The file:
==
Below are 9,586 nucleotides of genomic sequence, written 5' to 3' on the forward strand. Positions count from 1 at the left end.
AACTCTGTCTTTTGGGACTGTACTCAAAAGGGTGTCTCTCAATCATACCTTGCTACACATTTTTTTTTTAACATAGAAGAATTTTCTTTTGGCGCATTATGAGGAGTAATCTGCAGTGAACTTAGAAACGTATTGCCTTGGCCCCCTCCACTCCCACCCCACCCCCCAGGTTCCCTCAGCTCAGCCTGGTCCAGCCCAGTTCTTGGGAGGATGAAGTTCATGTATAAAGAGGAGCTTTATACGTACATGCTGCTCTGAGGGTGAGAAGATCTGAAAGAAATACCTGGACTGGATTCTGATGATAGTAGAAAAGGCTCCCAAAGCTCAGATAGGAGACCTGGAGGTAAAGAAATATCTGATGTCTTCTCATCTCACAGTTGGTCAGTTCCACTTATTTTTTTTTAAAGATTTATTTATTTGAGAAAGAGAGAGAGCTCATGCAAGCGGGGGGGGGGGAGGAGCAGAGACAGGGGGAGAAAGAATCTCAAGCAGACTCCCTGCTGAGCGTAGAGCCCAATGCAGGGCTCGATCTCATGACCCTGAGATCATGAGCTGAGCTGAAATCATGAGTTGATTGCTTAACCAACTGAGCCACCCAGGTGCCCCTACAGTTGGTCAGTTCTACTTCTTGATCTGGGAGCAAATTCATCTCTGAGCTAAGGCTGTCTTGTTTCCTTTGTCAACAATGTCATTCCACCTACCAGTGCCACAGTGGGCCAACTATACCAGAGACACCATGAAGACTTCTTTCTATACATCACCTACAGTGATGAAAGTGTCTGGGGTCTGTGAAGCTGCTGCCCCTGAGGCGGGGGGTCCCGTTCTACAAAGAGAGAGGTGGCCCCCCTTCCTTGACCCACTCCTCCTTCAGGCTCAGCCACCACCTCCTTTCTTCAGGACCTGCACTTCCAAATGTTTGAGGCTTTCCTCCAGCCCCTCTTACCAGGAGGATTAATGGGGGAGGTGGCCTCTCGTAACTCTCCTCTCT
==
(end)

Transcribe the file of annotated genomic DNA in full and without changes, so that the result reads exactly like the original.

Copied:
Below are 9,586 nucleotides of genomic sequence, written 5' to 3' on the forward strand. Positions count from 1 at the left end.
AACTCTGTCTTTTGGGACTGTACTCAAAAGGGTGTCTCTCAATCATACCTTGCTACACATTTTTTTTTTAACATAGAAGAATTTTCTTTTGGCGCATTATGAGGAGTAATCTGCAGTGAACTTAGAAACGTATTGCCTTGGCCCCCTCCACTCCCACCCCACCCCCCAGGTTCCCTCAGCTCAGCCTGGTCCAGCCCAGTTCTTGGGAGGATGAAGTTCATGTATAAAGAGGAGCTTTATACGTACATGCTGCTCTGAGGGTGAGAAGATCTGAAAGAAATACCTGGACTGGATTCTGATGATAGTAGAAAAGGCTCCCAAAGCTCAGATAGGAGACCTGGAGGTAAAGAAATATCTGATGTCTTCTCATCTCACAGTTGGTCAGTTCCACTTATTTTTTTTTAAAGATTTATTTATTTGAGAAAGAGAGAGAGCTCATGCAAGCGGGGGGGGGGGAGGAGCAGAGACAGGGGGAGAAAGAATCTCAAGCAGACTCCCTGCTGAGCGTAGAGCCCAATGCAGGGCTCGATCTCATGACCCTGAGATCATGAGCTGAGCTGAAATCATGAGTTGATTGCTTAACCAACTGAGCCACCCAGGTGCCCCTACAGTTGGTCAGTTCTACTTCTTGATCTGGGAGCAAATTCATCTCTGAGCTAAGGCTGTCTTGTTTCCTTTGTCAACAATGTCATTCCACCTACCAGTGCCACAGTGGGCCAACTATACCAGAGACACCATGAAGACTTCTTTCTATACATCACCTACAGTGATGAAAGTGTCTGGGGTCTGTGAAGCTGCTGCCCCTGAGGCGGGGGGTCCCGTTCTACAAAGAGAGAGGTGGCCCCCCTTCCTTGACCCACTCCTCCTTCAGGCTCAGCCACCACCTCCTTTCTTCAGGACCTGCACTTCCAAATGTTTGAGGCTTTCCTCCAGCCCCTCTTACCAGGAGGATTAATGGGGGAGGTGGCCTCTCGTAACTCTCCTCTCT